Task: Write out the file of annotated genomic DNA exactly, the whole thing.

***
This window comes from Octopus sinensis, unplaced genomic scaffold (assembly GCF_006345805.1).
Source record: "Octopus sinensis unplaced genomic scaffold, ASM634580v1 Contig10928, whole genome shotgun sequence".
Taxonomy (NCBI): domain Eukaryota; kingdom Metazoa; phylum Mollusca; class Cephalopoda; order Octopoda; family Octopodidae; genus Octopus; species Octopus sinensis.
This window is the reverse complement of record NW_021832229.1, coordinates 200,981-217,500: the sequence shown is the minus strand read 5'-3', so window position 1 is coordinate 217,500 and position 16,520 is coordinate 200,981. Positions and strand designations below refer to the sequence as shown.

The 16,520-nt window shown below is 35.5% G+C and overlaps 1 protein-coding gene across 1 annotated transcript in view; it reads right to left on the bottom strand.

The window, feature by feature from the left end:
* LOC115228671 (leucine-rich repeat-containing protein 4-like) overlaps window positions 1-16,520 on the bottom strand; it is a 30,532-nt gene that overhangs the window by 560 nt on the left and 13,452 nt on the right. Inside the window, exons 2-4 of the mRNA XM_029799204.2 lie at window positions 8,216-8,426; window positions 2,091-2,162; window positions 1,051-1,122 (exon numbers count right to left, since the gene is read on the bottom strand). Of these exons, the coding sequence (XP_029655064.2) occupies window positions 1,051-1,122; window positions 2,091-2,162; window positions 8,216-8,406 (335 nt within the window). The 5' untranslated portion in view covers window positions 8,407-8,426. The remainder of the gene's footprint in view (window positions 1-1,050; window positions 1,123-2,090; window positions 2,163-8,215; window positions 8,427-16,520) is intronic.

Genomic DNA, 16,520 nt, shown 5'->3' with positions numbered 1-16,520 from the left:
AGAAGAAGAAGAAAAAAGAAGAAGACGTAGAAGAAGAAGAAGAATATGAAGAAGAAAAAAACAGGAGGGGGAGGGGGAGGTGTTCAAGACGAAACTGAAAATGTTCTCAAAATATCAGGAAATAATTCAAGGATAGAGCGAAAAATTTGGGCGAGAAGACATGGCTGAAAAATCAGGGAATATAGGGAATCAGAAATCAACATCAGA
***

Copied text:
This window comes from Octopus sinensis, unplaced genomic scaffold (assembly GCF_006345805.1).
Source record: "Octopus sinensis unplaced genomic scaffold, ASM634580v1 Contig10928, whole genome shotgun sequence".
Taxonomy (NCBI): domain Eukaryota; kingdom Metazoa; phylum Mollusca; class Cephalopoda; order Octopoda; family Octopodidae; genus Octopus; species Octopus sinensis.
This window is the reverse complement of record NW_021832229.1, coordinates 200,981-217,500: the sequence shown is the minus strand read 5'-3', so window position 1 is coordinate 217,500 and position 16,520 is coordinate 200,981. Positions and strand designations below refer to the sequence as shown.

The 16,520-nt window shown below is 35.5% G+C and overlaps 1 protein-coding gene across 1 annotated transcript in view; it reads right to left on the bottom strand.

The window, feature by feature from the left end:
* LOC115228671 (leucine-rich repeat-containing protein 4-like) overlaps window positions 1-16,520 on the bottom strand; it is a 30,532-nt gene that overhangs the window by 560 nt on the left and 13,452 nt on the right. Inside the window, exons 2-4 of the mRNA XM_029799204.2 lie at window positions 8,216-8,426; window positions 2,091-2,162; window positions 1,051-1,122 (exon numbers count right to left, since the gene is read on the bottom strand). Of these exons, the coding sequence (XP_029655064.2) occupies window positions 1,051-1,122; window positions 2,091-2,162; window positions 8,216-8,406 (335 nt within the window). The 5' untranslated portion in view covers window positions 8,407-8,426. The remainder of the gene's footprint in view (window positions 1-1,050; window positions 1,123-2,090; window positions 2,163-8,215; window positions 8,427-16,520) is intronic.

Genomic DNA, 16,520 nt, shown 5'->3' with positions numbered 1-16,520 from the left:
AGAAGAAGAAGAAAAAAGAAGAAGACGTAGAAGAAGAAGAAGAATATGAAGAAGAAAAAAACAGGAGGGGGAGGGGGAGGTGTTCAAGACGAAACTGAAAATGTTCTCAAAATATCAGGAAATAATTCAAGGATAGAGCGAAAAATTTGGGCGAGAAGACATGGCTGAAAAATCAGGGAATATAGGGAATCAGAAATCAACATCAGA